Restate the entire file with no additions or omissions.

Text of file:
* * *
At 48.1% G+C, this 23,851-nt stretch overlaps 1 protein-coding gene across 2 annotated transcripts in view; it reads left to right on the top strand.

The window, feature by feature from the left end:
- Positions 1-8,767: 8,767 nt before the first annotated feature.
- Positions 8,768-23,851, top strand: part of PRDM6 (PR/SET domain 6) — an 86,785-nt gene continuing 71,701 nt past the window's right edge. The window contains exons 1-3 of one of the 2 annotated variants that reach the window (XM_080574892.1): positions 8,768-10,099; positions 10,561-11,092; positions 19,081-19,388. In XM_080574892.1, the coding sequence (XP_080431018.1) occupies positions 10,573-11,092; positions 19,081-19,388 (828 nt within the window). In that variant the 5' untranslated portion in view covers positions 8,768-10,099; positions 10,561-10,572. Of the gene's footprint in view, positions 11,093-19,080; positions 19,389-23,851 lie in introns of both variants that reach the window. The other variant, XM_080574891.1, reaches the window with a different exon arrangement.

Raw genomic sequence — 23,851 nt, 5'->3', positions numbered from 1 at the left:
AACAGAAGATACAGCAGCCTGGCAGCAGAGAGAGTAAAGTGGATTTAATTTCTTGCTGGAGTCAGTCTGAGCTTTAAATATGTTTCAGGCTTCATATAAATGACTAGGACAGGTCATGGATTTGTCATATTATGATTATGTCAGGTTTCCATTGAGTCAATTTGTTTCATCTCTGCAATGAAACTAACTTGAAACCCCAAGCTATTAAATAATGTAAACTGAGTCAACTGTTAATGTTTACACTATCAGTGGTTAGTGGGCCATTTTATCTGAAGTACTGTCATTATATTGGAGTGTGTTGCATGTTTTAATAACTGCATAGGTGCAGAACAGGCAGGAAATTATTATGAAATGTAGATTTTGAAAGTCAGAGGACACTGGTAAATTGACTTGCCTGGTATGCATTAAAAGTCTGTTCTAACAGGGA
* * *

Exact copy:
At 48.1% G+C, this 23,851-nt stretch overlaps 1 protein-coding gene across 2 annotated transcripts in view; it reads left to right on the top strand.

The window, feature by feature from the left end:
- Positions 1-8,767: 8,767 nt before the first annotated feature.
- Positions 8,768-23,851, top strand: part of PRDM6 (PR/SET domain 6) — an 86,785-nt gene continuing 71,701 nt past the window's right edge. The window contains exons 1-3 of one of the 2 annotated variants that reach the window (XM_080574892.1): positions 8,768-10,099; positions 10,561-11,092; positions 19,081-19,388. In XM_080574892.1, the coding sequence (XP_080431018.1) occupies positions 10,573-11,092; positions 19,081-19,388 (828 nt within the window). In that variant the 5' untranslated portion in view covers positions 8,768-10,099; positions 10,561-10,572. Of the gene's footprint in view, positions 11,093-19,080; positions 19,389-23,851 lie in introns of both variants that reach the window. The other variant, XM_080574891.1, reaches the window with a different exon arrangement.

Raw genomic sequence — 23,851 nt, 5'->3', positions numbered from 1 at the left:
AACAGAAGATACAGCAGCCTGGCAGCAGAGAGAGTAAAGTGGATTTAATTTCTTGCTGGAGTCAGTCTGAGCTTTAAATATGTTTCAGGCTTCATATAAATGACTAGGACAGGTCATGGATTTGTCATATTATGATTATGTCAGGTTTCCATTGAGTCAATTTGTTTCATCTCTGCAATGAAACTAACTTGAAACCCCAAGCTATTAAATAATGTAAACTGAGTCAACTGTTAATGTTTACACTATCAGTGGTTAGTGGGCCATTTTATCTGAAGTACTGTCATTATATTGGAGTGTGTTGCATGTTTTAATAACTGCATAGGTGCAGAACAGGCAGGAAATTATTATGAAATGTAGATTTTGAAAGTCAGAGGACACTGGTAAATTGACTTGCCTGGTATGCATTAAAAGTCTGTTCTAACAGGGA